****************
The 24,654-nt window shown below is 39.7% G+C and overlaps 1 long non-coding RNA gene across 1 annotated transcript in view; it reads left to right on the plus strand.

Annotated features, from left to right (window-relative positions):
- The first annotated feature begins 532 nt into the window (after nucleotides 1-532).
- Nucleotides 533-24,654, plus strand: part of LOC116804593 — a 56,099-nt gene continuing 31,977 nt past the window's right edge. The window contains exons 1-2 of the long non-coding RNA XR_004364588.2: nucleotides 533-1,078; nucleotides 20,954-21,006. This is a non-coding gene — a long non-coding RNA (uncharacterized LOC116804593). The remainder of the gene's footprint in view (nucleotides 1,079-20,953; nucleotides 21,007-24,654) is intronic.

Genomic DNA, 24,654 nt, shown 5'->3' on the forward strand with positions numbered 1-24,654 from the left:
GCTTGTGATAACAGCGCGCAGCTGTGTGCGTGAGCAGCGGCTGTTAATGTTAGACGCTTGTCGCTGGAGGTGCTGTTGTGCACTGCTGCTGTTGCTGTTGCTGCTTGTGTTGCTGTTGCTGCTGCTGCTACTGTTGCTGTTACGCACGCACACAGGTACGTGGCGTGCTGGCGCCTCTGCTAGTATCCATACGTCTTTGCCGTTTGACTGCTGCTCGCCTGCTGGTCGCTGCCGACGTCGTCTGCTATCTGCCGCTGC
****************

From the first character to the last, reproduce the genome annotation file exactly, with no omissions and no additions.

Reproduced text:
The 24,654-nt window shown below is 39.7% G+C and overlaps 1 long non-coding RNA gene across 1 annotated transcript in view; it reads left to right on the plus strand.

Annotated features, from left to right (window-relative positions):
- The first annotated feature begins 532 nt into the window (after nucleotides 1-532).
- Nucleotides 533-24,654, plus strand: part of LOC116804593 — a 56,099-nt gene continuing 31,977 nt past the window's right edge. The window contains exons 1-2 of the long non-coding RNA XR_004364588.2: nucleotides 533-1,078; nucleotides 20,954-21,006. This is a non-coding gene — a long non-coding RNA (uncharacterized LOC116804593). The remainder of the gene's footprint in view (nucleotides 1,079-20,953; nucleotides 21,007-24,654) is intronic.

Genomic DNA, 24,654 nt, shown 5'->3' on the forward strand with positions numbered 1-24,654 from the left:
GCTTGTGATAACAGCGCGCAGCTGTGTGCGTGAGCAGCGGCTGTTAATGTTAGACGCTTGTCGCTGGAGGTGCTGTTGTGCACTGCTGCTGTTGCTGTTGCTGCTTGTGTTGCTGTTGCTGCTGCTGCTACTGTTGCTGTTACGCACGCACACAGGTACGTGGCGTGCTGGCGCCTCTGCTAGTATCCATACGTCTTTGCCGTTTGACTGCTGCTCGCCTGCTGGTCGCTGCCGACGTCGTCTGCTATCTGCCGCTGC